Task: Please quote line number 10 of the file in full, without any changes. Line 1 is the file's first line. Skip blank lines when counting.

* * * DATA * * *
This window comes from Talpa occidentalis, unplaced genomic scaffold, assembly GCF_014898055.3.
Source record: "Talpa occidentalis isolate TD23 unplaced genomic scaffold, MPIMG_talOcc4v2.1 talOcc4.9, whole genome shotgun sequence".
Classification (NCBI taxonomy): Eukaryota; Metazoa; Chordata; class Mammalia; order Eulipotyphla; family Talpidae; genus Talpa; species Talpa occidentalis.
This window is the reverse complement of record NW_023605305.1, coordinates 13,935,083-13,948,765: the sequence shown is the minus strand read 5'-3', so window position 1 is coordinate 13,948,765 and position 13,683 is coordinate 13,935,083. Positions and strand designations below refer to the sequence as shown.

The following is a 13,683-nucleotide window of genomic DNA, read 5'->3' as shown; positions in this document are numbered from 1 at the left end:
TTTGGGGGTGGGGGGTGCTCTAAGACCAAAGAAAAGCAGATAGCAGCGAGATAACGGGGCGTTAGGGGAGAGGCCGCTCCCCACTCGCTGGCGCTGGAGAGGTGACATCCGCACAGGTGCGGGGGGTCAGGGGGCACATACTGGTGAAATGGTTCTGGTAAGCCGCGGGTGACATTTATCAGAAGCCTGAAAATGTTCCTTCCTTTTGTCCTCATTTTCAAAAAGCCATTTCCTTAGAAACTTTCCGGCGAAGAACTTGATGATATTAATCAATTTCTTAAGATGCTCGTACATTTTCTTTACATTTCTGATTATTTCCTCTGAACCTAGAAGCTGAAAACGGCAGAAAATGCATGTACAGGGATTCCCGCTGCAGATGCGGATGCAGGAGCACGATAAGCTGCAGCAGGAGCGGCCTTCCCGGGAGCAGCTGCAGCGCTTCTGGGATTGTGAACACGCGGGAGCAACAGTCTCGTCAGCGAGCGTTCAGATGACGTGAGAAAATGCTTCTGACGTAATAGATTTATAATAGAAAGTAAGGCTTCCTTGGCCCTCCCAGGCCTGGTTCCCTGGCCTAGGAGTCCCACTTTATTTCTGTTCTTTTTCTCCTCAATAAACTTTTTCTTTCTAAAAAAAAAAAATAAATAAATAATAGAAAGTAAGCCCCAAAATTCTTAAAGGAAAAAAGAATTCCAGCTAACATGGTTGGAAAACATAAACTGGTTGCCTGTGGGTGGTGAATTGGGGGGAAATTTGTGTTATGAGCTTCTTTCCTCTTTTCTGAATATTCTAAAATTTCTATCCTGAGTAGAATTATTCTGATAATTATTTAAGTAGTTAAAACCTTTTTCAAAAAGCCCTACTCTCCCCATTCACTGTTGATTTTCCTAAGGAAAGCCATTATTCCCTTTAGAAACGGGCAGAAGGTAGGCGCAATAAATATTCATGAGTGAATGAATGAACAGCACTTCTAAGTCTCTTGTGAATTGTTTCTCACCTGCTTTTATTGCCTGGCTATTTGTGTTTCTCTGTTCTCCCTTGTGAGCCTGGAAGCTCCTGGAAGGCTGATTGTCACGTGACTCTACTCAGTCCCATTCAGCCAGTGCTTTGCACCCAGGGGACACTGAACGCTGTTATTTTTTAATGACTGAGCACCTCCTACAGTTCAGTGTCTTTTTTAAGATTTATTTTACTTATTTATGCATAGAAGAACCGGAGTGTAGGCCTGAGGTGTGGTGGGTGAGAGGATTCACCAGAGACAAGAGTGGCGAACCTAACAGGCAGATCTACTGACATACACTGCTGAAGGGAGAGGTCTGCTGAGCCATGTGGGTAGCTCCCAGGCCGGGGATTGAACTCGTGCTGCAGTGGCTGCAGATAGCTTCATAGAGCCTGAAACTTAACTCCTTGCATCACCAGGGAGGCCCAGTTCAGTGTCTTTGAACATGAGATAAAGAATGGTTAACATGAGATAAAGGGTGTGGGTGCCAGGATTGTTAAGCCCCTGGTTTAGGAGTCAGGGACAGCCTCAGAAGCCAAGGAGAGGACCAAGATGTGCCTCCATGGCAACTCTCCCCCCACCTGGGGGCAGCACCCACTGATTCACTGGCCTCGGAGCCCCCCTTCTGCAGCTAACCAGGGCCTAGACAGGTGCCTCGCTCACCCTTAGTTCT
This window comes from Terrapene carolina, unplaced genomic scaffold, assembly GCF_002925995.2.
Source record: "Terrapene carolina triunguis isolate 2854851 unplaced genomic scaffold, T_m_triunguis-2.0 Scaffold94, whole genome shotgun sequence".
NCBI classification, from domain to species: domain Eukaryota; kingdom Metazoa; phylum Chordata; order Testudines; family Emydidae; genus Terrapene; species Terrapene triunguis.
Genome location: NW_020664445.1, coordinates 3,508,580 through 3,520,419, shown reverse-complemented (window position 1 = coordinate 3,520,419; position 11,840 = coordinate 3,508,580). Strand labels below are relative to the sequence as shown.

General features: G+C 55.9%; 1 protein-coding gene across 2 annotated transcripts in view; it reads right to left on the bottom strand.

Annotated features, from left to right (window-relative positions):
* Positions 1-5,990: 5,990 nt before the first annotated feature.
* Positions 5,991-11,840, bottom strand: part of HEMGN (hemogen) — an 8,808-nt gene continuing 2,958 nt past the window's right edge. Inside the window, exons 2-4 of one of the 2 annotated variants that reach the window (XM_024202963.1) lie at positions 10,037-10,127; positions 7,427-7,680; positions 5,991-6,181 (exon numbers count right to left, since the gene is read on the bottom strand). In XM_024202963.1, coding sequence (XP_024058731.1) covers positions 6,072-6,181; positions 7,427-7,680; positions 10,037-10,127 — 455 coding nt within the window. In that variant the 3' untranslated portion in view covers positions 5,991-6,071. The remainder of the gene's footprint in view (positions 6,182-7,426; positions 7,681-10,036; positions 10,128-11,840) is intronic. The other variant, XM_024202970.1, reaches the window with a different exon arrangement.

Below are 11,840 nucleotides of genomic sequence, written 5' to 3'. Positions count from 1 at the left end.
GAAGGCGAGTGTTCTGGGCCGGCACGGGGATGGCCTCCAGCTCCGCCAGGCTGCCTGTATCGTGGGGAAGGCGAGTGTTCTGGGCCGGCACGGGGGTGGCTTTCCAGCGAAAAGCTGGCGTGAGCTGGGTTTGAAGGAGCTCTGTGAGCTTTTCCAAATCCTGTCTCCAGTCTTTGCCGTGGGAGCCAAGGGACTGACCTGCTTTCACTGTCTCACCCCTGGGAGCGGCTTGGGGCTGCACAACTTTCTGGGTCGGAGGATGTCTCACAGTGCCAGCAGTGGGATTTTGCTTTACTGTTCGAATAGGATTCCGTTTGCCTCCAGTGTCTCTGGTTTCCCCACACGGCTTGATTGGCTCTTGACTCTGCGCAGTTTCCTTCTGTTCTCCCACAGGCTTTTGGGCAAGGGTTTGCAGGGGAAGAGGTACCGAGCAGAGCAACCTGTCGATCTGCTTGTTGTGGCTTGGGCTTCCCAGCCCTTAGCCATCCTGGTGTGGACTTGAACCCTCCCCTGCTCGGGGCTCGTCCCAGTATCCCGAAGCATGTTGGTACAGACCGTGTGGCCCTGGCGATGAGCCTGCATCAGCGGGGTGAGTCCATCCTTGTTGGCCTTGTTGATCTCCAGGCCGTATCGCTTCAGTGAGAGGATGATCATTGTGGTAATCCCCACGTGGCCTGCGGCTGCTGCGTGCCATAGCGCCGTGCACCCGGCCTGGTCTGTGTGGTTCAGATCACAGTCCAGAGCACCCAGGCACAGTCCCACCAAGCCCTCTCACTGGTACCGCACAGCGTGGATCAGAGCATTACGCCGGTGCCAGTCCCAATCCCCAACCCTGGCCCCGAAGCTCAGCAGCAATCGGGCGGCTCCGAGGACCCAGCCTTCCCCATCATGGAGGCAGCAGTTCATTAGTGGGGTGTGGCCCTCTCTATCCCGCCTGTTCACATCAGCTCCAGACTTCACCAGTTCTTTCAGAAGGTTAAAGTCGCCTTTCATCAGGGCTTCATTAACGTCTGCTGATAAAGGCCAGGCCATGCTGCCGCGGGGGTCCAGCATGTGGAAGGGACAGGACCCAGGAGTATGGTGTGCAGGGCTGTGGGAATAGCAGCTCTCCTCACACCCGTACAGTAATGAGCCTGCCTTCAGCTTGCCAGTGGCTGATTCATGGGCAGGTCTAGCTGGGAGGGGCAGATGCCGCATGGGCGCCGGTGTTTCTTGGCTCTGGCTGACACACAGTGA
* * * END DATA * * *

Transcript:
Genome location: NW_020664445.1, coordinates 3,508,580 through 3,520,419, shown reverse-complemented (window position 1 = coordinate 3,520,419; position 11,840 = coordinate 3,508,580). Strand labels below are relative to the sequence as shown.